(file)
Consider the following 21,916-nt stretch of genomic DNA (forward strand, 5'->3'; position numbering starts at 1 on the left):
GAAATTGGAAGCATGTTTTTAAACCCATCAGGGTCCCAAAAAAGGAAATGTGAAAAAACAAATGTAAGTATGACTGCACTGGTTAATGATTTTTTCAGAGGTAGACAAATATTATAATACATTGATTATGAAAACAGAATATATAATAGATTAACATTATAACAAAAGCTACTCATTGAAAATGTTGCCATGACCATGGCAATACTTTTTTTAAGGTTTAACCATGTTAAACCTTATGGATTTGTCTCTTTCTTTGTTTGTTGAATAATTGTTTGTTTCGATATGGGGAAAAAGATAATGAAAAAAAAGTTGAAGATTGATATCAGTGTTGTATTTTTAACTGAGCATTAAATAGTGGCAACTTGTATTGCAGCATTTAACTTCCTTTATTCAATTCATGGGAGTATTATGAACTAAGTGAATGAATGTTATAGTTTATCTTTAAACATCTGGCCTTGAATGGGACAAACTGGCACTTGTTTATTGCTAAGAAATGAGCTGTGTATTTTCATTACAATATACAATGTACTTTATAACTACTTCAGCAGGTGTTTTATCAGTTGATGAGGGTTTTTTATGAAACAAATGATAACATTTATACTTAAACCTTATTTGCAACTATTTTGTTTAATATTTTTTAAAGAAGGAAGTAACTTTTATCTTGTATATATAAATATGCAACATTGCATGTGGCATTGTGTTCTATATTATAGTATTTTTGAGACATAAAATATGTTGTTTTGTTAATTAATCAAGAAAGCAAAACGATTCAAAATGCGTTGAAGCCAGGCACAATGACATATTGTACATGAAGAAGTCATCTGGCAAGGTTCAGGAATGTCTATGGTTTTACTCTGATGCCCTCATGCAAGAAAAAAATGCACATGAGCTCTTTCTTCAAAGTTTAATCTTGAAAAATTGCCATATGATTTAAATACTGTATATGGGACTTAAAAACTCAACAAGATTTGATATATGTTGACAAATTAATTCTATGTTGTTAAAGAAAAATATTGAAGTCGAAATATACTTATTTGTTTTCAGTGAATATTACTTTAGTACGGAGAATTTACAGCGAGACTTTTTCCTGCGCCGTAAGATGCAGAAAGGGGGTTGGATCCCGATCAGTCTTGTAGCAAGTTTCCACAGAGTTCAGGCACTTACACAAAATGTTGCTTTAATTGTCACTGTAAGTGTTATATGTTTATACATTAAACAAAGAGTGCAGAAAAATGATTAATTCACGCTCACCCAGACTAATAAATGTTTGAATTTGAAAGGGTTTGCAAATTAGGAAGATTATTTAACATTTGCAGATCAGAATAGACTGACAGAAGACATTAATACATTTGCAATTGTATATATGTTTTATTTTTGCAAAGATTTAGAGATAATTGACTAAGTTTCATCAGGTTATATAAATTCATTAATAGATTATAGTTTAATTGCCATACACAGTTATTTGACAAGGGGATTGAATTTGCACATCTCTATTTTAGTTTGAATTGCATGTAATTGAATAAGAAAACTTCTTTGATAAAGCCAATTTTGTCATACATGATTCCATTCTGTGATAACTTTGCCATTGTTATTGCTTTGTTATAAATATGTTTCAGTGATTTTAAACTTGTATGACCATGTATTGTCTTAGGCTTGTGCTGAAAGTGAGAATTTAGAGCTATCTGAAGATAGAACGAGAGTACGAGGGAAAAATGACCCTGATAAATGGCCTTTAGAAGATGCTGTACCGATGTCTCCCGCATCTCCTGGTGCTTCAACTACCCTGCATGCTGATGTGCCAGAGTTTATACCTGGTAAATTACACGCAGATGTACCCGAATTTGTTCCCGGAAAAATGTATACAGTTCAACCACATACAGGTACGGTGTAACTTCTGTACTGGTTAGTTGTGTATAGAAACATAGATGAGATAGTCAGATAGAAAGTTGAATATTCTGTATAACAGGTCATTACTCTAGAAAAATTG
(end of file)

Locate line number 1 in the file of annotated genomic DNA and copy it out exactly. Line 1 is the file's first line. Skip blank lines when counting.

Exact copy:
Consider the following 21,916-nt stretch of genomic DNA (forward strand, 5'->3'; position numbering starts at 1 on the left):